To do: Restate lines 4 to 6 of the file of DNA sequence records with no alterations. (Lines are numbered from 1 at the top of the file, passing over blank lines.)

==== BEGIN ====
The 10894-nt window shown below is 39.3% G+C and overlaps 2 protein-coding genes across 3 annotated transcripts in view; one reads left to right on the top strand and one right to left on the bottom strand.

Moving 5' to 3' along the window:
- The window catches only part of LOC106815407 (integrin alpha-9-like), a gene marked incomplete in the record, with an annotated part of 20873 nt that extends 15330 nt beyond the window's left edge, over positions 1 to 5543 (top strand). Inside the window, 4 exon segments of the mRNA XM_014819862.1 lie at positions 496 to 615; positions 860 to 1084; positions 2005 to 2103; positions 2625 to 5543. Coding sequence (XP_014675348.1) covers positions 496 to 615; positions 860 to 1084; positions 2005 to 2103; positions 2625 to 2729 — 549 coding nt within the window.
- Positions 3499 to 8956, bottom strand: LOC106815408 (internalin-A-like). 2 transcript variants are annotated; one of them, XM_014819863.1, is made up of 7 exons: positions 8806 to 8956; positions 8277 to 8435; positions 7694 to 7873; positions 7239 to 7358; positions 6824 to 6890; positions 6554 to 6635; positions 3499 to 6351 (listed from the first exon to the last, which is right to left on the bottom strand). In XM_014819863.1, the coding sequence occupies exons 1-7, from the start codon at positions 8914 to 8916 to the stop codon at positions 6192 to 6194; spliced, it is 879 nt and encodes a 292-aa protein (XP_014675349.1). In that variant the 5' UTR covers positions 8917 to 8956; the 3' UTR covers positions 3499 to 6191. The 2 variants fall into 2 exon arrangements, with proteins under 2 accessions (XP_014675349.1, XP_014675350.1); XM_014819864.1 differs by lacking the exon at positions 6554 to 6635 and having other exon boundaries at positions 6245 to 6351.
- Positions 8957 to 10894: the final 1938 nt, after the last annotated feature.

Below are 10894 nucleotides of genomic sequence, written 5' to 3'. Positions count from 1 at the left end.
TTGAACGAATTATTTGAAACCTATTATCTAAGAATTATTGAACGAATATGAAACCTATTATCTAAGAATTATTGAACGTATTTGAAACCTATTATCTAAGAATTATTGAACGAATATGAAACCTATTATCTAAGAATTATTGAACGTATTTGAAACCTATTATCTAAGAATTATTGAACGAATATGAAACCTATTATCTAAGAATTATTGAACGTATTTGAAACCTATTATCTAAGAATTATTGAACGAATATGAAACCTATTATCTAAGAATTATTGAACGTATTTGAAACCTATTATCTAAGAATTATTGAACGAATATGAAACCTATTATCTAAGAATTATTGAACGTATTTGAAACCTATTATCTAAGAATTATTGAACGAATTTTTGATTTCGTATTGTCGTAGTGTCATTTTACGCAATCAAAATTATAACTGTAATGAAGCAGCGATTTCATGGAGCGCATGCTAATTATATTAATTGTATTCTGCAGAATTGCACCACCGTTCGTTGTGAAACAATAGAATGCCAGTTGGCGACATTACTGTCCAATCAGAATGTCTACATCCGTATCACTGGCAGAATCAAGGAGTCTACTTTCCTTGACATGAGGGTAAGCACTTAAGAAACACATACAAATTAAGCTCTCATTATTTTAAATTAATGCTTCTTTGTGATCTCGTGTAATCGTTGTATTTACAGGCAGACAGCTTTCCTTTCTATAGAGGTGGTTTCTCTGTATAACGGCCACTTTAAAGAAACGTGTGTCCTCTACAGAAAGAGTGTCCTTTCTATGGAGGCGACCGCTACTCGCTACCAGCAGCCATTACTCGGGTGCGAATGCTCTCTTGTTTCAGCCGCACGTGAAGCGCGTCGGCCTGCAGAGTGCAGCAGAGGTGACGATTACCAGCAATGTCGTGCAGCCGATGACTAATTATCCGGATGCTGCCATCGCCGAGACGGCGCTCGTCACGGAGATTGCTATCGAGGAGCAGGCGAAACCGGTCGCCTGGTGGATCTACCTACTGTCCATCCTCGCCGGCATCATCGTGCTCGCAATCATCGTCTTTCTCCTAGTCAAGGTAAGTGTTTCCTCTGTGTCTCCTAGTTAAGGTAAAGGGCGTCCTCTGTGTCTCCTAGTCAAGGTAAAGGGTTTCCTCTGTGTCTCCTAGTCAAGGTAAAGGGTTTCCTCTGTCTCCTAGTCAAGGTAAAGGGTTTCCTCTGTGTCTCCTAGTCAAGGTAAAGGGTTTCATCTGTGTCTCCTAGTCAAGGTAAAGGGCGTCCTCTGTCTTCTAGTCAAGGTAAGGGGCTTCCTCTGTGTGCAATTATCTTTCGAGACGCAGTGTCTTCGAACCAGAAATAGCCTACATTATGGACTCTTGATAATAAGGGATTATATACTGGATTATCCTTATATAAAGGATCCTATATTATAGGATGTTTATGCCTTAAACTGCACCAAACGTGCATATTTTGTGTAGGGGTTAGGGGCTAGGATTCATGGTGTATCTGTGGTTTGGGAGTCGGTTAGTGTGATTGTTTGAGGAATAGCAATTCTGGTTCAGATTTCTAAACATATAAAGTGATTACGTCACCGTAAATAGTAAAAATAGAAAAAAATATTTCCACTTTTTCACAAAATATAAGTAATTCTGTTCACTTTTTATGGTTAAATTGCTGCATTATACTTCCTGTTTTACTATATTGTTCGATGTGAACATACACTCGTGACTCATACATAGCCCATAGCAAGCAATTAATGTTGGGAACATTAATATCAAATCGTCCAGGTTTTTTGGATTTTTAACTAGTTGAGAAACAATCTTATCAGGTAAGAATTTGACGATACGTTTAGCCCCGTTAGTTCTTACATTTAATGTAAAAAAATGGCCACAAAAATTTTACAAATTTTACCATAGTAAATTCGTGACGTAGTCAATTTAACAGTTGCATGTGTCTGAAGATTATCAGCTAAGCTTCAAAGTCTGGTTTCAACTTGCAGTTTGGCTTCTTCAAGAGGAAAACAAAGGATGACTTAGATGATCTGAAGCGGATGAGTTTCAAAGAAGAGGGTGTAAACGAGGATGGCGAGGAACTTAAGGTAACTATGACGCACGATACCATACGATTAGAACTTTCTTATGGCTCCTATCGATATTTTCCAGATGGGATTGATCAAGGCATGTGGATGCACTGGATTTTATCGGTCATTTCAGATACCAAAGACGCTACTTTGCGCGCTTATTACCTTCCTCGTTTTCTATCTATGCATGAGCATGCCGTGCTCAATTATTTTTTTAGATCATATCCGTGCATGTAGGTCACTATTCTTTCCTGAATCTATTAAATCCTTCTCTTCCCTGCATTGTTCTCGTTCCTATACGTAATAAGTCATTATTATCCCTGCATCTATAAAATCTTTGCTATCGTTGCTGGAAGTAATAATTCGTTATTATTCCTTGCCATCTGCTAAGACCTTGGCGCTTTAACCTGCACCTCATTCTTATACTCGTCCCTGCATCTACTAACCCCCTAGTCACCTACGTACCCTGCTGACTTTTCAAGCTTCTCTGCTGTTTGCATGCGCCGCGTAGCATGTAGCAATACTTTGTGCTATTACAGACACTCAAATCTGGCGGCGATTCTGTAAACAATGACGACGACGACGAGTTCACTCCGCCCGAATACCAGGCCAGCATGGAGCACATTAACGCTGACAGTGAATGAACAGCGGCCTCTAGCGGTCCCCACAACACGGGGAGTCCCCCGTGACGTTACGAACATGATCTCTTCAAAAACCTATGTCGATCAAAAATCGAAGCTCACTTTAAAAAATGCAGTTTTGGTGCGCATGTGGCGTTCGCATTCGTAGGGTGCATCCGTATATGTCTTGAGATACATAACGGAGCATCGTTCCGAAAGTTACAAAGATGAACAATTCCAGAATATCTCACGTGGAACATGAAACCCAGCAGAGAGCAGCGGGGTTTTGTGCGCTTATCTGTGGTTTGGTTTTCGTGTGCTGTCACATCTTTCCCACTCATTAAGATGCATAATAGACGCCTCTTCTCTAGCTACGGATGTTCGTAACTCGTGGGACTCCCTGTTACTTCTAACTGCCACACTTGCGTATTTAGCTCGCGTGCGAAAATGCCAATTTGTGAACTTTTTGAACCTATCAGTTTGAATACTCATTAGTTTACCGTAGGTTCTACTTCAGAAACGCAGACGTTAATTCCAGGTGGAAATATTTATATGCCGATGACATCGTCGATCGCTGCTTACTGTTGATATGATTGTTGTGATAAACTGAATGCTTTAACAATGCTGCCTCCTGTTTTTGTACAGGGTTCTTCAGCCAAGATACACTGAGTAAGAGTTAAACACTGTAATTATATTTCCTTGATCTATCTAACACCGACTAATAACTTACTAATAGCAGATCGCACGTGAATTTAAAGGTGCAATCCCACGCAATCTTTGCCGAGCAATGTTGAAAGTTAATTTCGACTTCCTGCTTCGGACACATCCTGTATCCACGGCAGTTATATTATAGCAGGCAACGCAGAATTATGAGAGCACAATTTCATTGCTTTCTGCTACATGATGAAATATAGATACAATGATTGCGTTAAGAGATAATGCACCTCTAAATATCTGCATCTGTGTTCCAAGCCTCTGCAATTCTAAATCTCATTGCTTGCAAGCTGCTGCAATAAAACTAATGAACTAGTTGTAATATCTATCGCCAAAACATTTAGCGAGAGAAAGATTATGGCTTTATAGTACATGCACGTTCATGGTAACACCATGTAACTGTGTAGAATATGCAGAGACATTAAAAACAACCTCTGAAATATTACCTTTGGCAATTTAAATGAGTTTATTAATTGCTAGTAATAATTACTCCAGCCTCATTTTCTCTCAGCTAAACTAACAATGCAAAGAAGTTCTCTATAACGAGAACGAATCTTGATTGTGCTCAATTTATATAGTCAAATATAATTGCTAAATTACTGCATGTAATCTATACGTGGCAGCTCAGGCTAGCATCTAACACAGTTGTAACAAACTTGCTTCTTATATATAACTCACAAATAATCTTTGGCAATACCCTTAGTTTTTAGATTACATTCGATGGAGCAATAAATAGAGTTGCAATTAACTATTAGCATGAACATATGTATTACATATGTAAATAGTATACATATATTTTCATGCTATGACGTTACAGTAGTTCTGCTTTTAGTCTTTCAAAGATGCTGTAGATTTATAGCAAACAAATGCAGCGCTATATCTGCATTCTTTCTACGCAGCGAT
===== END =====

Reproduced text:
- Positions 3499 to 8956, bottom strand: LOC106815408 (internalin-A-like). 2 transcript variants are annotated; one of them, XM_014819863.1, is made up of 7 exons: positions 8806 to 8956; positions 8277 to 8435; positions 7694 to 7873; positions 7239 to 7358; positions 6824 to 6890; positions 6554 to 6635; positions 3499 to 6351 (listed from the first exon to the last, which is right to left on the bottom strand). In XM_014819863.1, the coding sequence occupies exons 1-7, from the start codon at positions 8914 to 8916 to the stop codon at positions 6192 to 6194; spliced, it is 879 nt and encodes a 292-aa protein (XP_014675349.1). In that variant the 5' UTR covers positions 8917 to 8956; the 3' UTR covers positions 3499 to 6191. The 2 variants fall into 2 exon arrangements, with proteins under 2 accessions (XP_014675349.1, XP_014675350.1); XM_014819864.1 differs by lacking the exon at positions 6554 to 6635 and having other exon boundaries at positions 6245 to 6351.
- Positions 8957 to 10894: the final 1938 nt, after the last annotated feature.

Below are 10894 nucleotides of genomic sequence, written 5' to 3'. Positions count from 1 at the left end.